SACRAMENTO, Calif. -- World 200-meter champion John Capel
was one of 12 sprinters placed in the relay pool for the Athens
Olympics by USA Track & Field early Monday.
Capel, who failed to qualify for the U.S. team in the 100 or 200
at the Olympic trials, was one of three named to the men's
400-meter relay pool.
Calvin Harrison was named to the 1,600-meter relay pool, even
though he faces a doping offense that could lead to a two-year ban
from the sport.
Harrison tested positive for the stimulant modafinil, but is
contesting the results. If the offense is upheld in arbitration,
Harrison would be suspended for two years because it is his second
minor doping violation.
Also in the men's 400-meter relay pool were Coby Miller and
Darvis Patton. Angela Williams, Consuella Moore and LaShauntae
Moore were placed in the women's 400-meter relay pool.
Joining Harrison in the men's 1,600-meter relay pool were Darold
Williamson and Andrew Rock. Crystal Cox, Monique Henderson and
Montshauri Robinson were in the women's 1,600-meter relay pool.
The top three finishers in the 100 meters at the trials, which
ended on Sunday, automatically are in the 400-meter relay pool. The
top three in the 400 are in the 1,600-meter relay pool.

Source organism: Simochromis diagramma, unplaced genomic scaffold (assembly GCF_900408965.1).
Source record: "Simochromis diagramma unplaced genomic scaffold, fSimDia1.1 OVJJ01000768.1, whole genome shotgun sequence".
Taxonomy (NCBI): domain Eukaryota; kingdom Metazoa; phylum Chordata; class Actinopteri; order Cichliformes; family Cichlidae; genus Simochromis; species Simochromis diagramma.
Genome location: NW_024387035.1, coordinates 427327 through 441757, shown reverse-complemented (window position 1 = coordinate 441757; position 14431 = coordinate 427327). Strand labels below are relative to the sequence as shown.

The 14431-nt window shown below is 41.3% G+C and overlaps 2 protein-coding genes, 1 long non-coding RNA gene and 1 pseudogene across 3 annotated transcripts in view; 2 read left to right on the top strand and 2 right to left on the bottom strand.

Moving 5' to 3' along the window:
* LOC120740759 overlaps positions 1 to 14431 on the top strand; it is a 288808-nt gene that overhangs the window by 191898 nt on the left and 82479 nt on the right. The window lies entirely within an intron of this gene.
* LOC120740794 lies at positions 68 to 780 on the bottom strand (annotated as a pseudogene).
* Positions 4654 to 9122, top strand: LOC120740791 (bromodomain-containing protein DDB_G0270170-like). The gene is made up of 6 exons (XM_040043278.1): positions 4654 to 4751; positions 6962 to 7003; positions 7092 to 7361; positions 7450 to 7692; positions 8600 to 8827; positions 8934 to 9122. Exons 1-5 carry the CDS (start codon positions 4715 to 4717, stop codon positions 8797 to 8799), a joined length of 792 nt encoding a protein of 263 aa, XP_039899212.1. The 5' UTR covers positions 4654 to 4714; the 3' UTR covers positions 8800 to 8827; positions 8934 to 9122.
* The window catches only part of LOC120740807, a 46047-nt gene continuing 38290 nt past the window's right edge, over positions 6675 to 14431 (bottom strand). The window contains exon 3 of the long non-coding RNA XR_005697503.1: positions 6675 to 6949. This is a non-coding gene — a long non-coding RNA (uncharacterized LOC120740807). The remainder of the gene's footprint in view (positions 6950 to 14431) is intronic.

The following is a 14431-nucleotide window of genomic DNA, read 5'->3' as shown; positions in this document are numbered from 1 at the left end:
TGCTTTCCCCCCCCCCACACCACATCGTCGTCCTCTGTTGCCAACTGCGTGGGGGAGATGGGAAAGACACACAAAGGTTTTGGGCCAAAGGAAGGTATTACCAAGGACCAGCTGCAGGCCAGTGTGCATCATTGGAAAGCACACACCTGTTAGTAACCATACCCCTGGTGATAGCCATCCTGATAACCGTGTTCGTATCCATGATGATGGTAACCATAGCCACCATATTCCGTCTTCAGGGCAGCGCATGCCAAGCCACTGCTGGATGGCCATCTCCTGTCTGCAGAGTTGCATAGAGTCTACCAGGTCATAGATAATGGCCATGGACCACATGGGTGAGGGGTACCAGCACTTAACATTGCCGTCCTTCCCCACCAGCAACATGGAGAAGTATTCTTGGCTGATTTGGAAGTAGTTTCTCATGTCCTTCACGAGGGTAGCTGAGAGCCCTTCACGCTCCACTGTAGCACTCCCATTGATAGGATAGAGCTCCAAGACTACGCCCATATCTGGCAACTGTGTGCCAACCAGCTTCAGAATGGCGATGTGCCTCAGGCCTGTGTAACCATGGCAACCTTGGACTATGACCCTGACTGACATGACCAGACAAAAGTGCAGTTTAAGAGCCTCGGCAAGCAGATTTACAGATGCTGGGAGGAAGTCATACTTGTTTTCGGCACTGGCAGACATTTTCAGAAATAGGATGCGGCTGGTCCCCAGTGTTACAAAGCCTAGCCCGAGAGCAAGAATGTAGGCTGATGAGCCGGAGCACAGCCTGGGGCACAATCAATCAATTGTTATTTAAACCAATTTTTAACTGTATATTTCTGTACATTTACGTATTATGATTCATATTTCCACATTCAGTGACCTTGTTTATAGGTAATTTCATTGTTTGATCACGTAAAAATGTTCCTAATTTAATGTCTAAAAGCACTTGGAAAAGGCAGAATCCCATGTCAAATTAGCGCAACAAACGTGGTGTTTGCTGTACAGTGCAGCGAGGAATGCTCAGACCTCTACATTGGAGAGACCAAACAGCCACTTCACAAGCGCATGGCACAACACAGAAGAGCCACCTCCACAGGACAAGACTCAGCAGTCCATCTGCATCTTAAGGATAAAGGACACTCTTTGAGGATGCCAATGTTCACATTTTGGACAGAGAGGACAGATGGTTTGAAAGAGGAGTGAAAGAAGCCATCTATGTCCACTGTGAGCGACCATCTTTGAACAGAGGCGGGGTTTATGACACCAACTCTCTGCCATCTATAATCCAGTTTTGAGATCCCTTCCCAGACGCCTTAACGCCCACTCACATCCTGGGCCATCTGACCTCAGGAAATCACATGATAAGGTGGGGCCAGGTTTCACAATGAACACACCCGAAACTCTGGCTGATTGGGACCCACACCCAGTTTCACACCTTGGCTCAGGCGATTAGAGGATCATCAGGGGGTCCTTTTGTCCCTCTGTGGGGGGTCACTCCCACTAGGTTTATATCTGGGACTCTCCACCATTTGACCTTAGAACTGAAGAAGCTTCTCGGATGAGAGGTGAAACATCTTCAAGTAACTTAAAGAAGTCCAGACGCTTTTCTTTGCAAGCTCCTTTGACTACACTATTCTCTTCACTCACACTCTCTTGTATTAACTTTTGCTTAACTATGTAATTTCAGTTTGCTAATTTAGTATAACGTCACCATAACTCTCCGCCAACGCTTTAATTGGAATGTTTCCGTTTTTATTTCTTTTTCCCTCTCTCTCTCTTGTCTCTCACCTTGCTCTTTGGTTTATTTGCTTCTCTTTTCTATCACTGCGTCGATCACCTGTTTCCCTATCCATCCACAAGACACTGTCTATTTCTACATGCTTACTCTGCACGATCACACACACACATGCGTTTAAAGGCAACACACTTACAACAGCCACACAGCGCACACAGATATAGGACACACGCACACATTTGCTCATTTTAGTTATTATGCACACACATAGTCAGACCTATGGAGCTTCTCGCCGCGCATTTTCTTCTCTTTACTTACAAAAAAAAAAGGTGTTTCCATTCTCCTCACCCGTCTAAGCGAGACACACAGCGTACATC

All others on the U.S. Olympic track and field team are eligible
to run in the relays, including Maurice Green, Marion Jones and
USA Track & Field submitted its roster for the Olympics to the
U.S. Olympic Committee early Monday. The USOC will submit rosters
in all sports to the International Olympic Committee.
The IOC has said that because of the special circumstances
surrounding doping accusations in the United States, the USOC may
be able to substitute names at a later date if someone on the
Olympic roster is suspended before the Athens Games begin.
The only other athlete on the roster facing a doping accusation
is Torri Edwards. She qualified for the 100 and 200 meters. Edwards
has acknowledged testing positive for a banned stimulant at a meet
in Martinique early this season.
She said she ingested glucose at the meet because she wasn't
feeling well and was unaware the substance contained the stimulant
as an additive. Because this was inadvertent, she said, she wants a
warning rather than a two-year ban from the sport.
A U.S. arbitration panel was to hear Edwards' case Monday.